18 September 2013 17:29 [Source: ICIS news]
WASHINGTON (ICIS)--US housing construction grew by 0.9% in August from July, the Commerce Department said on Wednesday, including a strong 7% jump in the core market for single-family homes.
In its monthly report, the department said that housing starts last month were at a seasonally adjusted annual pace of 891,000, a gain of 0.9% from the downwardly revised July figure of 883,000.
July’s housing construction performance had initially been estimated at 896,000 units.
The August housing starts report is noteworthy in that it reverses a months-long trend in which construction of multi-family apartment buildings was generally improving while the critical core market for single-family homes remained weak and in some months actually fell.
But the department said that last month new construction of one-family homes shot up by 7% from July to a seasonally adjusted annual pace of 628,000. The August single-family construction pace also was nearly 17% ahead of the same month in 2012.
The strong gain in single-family housing starts more than offset the sharp drop in apartment building projects, which were down by 9.4% from July’s pace.
Despite that decline, the rate of multi-family housing construction is still running some 23% ahead of the year-ago pace.
Looking forward, the department said that the number of building permits issued in August was at a seasonally adjusted annual rate of 918,000, marking a 3.8% decline from the July pace.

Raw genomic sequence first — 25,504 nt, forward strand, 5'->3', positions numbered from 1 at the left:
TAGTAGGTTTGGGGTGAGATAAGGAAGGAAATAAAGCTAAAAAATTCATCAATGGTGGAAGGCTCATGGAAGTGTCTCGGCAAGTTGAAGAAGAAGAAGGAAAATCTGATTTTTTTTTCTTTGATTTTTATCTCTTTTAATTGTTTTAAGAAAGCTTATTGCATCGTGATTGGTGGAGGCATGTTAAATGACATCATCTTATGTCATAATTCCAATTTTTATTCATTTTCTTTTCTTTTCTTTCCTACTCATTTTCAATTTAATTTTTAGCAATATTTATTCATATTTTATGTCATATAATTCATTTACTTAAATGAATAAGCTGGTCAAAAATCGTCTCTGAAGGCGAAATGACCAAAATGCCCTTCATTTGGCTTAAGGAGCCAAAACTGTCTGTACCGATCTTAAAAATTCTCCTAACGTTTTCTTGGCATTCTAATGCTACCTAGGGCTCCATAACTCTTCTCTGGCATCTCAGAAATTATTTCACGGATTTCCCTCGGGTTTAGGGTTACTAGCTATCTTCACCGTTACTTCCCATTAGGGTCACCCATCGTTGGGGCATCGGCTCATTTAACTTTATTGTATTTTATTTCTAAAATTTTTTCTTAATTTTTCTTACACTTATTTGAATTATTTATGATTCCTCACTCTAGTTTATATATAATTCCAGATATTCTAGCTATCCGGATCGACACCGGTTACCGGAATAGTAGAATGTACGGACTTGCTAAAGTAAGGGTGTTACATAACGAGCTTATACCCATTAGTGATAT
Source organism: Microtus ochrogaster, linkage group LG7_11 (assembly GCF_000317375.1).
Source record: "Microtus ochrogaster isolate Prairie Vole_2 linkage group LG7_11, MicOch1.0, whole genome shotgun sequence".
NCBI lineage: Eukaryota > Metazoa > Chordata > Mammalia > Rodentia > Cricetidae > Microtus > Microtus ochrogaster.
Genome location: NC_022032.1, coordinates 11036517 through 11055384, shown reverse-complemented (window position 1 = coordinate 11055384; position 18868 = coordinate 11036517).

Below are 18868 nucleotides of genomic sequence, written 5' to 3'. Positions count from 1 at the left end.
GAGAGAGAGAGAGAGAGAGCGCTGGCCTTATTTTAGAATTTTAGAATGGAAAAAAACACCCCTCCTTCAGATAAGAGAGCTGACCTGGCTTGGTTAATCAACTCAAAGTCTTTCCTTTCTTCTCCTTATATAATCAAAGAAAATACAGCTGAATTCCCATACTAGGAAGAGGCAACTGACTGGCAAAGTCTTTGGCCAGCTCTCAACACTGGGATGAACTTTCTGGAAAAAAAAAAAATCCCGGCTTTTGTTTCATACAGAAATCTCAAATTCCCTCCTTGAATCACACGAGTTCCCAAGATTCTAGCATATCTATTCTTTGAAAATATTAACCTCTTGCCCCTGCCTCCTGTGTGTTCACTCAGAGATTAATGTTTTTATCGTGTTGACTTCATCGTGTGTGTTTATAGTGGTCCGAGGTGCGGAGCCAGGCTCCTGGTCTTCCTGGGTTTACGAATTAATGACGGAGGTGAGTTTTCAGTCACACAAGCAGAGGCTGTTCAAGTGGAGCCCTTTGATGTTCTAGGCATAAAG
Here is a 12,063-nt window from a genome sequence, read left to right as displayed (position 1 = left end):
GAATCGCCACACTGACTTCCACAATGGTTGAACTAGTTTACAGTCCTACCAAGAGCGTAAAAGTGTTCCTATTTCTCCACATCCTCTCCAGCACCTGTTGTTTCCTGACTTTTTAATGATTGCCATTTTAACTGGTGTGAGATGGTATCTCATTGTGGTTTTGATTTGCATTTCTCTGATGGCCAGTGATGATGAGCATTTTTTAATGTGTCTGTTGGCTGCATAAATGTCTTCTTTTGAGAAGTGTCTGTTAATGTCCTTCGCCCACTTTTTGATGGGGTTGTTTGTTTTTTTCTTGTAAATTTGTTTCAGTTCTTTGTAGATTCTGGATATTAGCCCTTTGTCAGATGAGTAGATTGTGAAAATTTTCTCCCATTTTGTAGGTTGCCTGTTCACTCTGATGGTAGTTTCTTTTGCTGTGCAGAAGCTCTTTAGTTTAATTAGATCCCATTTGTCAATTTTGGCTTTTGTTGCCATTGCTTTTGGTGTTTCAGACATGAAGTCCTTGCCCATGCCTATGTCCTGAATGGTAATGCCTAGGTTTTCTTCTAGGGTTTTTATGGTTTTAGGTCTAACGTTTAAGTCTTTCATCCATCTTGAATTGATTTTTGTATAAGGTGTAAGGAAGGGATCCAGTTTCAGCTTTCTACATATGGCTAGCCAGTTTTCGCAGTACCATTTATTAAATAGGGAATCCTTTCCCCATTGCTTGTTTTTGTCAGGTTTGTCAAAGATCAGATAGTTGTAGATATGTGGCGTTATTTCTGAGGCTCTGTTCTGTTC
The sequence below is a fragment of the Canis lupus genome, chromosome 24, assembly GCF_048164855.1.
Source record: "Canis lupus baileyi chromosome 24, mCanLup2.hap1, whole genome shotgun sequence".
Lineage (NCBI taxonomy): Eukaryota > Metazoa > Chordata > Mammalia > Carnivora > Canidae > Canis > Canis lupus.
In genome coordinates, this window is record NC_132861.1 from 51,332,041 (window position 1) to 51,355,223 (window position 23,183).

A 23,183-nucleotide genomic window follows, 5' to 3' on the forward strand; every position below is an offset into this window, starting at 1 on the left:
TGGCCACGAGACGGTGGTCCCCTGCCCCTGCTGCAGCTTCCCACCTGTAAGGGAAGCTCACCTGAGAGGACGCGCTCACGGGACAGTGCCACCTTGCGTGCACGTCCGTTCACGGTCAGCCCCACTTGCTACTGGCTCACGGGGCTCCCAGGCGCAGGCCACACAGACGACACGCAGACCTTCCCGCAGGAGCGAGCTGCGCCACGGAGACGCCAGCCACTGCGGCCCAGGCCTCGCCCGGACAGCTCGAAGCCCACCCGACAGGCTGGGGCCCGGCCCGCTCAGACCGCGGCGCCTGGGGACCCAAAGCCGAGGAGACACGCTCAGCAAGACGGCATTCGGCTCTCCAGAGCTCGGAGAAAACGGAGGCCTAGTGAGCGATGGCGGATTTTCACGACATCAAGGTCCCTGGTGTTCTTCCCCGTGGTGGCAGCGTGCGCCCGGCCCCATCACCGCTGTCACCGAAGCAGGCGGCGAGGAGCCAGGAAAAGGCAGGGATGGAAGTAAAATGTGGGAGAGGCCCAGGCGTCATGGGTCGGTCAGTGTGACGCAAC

Here too, however, the fall-off in building permits was laid wholly to a 15.7% drop in contractors’ plans for multi-unit apartment buildings, while permits issued for single-family homes showed a comfortable 3% gain.
This suggests that when the September housing starts data comes available on 17 October, this month likely will show another good advance for the core single-family home building sector.
Building permits are issued by local governments when contractors are ready to break ground and begin construction of a residential structure, so monthly permitting data is seen as an indicator of the housing sector’s near-term prospects.
The housing market is a key downstream consumer sector for the chemicals industry, driving demand for a wide variety of chemicals, resins and derivative products such as plastic pipe, insulation, paints and coatings, adhesives and synthetic fibres, among many others.
The American Chemistry Council (ACC) estimates that each new home built represents some $15,000 (€11,250) worth of chemicals and derivatives used in the structure or in production of component materials.
US Housing Starts
Aug ’12 to Aug ’13
US Housing Starts
* Seasonally adjusted & annualised
($1 = €0.75)
Paul Hodges studies key influences shaping the chemical industry in Chemicals and the Economy
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